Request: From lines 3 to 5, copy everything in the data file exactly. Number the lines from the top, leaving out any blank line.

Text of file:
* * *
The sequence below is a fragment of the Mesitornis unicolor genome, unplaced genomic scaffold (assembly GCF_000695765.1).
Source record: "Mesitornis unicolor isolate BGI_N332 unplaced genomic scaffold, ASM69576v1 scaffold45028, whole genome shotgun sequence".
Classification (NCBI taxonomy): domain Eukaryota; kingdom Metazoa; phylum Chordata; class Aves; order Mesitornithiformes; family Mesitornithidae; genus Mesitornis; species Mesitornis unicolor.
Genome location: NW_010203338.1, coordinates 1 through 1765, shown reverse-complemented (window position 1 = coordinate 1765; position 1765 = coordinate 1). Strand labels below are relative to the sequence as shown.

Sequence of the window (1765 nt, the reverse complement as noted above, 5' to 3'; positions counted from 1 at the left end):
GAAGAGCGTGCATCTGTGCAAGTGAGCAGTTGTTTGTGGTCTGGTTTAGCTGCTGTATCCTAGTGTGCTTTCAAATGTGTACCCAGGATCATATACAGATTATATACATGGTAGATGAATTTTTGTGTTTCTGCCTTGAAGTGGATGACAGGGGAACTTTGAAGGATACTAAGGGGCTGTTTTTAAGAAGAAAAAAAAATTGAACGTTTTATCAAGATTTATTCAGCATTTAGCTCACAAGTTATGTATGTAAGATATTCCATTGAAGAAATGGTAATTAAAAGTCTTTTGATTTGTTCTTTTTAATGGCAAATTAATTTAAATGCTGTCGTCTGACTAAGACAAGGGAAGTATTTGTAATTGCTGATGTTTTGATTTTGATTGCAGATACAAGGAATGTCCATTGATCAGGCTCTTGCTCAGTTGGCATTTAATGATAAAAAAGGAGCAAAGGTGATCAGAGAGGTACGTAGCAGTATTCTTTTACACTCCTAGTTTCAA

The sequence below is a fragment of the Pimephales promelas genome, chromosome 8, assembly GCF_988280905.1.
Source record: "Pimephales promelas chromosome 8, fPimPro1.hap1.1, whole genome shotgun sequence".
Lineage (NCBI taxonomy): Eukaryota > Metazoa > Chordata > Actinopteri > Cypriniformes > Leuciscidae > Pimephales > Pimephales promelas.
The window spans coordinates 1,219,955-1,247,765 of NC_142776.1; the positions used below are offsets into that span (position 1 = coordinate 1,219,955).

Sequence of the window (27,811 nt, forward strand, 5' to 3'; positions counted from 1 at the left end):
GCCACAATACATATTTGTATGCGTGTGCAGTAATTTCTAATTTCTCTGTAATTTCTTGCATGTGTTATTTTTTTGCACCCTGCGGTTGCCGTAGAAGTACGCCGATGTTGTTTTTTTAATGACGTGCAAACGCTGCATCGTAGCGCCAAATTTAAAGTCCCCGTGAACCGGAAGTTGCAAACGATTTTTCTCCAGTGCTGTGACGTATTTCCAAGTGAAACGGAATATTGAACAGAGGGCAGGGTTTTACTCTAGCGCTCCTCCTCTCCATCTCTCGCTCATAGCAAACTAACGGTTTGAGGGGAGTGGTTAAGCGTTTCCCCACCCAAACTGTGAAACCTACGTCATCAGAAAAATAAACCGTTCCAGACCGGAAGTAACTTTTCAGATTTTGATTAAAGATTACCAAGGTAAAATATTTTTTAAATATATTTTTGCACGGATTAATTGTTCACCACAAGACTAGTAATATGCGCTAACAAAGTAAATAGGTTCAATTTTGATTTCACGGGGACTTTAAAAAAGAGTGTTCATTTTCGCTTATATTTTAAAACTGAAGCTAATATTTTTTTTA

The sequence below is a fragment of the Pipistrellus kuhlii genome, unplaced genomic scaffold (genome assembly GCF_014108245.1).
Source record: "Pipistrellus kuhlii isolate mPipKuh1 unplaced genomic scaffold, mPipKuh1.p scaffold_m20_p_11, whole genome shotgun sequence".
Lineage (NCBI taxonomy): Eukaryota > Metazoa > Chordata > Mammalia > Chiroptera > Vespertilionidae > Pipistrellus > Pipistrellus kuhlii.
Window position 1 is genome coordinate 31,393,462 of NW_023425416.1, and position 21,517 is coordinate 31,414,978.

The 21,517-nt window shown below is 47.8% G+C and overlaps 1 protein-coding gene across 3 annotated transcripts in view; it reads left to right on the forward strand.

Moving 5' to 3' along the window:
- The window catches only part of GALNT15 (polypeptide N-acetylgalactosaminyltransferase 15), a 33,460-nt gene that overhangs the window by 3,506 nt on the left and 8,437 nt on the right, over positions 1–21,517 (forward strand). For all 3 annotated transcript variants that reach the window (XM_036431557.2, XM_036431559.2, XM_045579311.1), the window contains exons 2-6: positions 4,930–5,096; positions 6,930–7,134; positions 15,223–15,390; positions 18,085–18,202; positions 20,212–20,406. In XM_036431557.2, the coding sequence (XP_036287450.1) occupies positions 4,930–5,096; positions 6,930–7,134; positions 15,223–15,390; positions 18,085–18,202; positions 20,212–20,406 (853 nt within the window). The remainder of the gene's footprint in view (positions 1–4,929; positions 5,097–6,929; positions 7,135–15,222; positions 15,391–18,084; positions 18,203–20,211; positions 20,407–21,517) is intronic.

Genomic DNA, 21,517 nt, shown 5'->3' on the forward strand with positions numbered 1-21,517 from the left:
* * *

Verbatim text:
Classification (NCBI taxonomy): domain Eukaryota; kingdom Metazoa; phylum Chordata; class Aves; order Mesitornithiformes; family Mesitornithidae; genus Mesitornis; species Mesitornis unicolor.
Genome location: NW_010203338.1, coordinates 1 through 1765, shown reverse-complemented (window position 1 = coordinate 1765; position 1765 = coordinate 1). Strand labels below are relative to the sequence as shown.

Sequence of the window (1765 nt, the reverse complement as noted above, 5' to 3'; positions counted from 1 at the left end):